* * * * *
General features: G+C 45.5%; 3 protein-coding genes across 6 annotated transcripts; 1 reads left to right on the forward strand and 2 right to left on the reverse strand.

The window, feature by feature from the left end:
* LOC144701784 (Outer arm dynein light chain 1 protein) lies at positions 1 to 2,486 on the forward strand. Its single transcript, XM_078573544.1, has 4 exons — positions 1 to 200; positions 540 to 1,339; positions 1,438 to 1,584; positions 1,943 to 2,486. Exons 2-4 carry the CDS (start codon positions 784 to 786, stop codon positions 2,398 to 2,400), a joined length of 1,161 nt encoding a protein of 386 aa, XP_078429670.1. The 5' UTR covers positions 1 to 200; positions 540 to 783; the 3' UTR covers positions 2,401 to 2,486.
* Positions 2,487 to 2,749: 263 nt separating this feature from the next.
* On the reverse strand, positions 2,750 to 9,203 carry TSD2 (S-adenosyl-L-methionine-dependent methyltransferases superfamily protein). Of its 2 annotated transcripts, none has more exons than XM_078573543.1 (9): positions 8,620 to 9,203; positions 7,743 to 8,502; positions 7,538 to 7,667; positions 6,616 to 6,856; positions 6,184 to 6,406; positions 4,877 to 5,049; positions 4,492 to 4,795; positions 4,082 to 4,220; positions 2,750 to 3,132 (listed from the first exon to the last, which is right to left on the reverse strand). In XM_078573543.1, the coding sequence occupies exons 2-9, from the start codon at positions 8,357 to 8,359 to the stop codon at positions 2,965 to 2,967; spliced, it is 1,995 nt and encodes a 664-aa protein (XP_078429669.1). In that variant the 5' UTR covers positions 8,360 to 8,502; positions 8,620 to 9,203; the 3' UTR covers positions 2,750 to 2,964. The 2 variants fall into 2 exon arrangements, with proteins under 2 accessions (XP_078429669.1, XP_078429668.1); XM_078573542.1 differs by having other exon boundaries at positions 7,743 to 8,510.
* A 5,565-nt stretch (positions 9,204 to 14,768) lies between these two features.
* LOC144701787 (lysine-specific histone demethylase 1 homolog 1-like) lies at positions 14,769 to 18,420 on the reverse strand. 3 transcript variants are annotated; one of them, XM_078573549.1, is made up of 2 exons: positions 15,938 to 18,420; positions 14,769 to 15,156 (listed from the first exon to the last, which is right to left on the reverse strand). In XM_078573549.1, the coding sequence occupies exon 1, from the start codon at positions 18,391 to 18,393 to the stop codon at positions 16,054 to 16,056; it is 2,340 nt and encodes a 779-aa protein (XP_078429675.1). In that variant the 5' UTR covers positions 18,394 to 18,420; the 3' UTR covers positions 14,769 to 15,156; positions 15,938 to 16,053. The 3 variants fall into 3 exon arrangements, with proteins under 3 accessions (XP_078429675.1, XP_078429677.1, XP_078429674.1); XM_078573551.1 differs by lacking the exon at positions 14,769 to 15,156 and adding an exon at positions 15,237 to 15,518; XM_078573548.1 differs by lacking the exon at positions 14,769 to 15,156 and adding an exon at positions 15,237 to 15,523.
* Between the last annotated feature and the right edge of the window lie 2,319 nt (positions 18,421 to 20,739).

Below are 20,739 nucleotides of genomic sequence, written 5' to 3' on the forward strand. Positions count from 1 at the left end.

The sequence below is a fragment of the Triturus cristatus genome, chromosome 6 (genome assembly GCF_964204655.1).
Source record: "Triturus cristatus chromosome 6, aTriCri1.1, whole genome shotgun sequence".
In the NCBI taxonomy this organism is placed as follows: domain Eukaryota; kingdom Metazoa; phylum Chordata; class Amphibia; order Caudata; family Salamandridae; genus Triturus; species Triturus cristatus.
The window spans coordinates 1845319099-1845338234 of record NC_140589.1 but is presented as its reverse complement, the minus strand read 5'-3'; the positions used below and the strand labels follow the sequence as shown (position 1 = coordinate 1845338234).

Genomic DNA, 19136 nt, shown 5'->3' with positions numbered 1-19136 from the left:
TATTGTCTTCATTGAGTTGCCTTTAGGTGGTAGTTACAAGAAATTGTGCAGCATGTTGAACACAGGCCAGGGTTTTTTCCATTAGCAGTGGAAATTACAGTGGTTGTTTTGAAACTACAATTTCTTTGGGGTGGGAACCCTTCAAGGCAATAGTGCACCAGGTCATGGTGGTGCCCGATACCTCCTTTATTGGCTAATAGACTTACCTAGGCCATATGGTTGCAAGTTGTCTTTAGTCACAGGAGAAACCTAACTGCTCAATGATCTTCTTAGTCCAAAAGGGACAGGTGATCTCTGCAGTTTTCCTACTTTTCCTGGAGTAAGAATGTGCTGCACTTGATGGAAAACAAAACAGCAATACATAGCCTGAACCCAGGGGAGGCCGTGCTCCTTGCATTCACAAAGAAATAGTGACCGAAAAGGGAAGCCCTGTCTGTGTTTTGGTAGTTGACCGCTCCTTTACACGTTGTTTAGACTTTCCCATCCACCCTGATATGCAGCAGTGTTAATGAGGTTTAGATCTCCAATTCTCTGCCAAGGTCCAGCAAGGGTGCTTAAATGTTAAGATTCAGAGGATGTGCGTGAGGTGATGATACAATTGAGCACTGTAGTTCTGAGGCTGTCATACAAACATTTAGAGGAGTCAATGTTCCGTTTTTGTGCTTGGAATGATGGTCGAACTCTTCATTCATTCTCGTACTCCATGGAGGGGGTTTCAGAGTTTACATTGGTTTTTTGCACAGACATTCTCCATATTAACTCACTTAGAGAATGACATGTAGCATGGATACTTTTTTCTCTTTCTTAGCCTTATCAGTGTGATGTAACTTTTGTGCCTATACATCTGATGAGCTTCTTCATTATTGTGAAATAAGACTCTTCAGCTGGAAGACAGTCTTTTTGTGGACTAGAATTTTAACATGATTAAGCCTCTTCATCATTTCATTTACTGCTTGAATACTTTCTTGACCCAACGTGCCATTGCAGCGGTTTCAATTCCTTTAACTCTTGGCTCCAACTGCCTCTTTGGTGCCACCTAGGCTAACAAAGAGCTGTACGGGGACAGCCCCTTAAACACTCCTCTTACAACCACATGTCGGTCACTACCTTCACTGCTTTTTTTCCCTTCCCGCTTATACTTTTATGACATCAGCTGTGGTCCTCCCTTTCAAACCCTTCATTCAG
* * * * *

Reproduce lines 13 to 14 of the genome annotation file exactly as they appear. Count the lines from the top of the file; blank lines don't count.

The window spans coordinates 1845319099-1845338234 of record NC_140589.1 but is presented as its reverse complement, the minus strand read 5'-3'; the positions used below and the strand labels follow the sequence as shown (position 1 = coordinate 1845338234).

Genomic DNA, 19136 nt, shown 5'->3' with positions numbered 1-19136 from the left: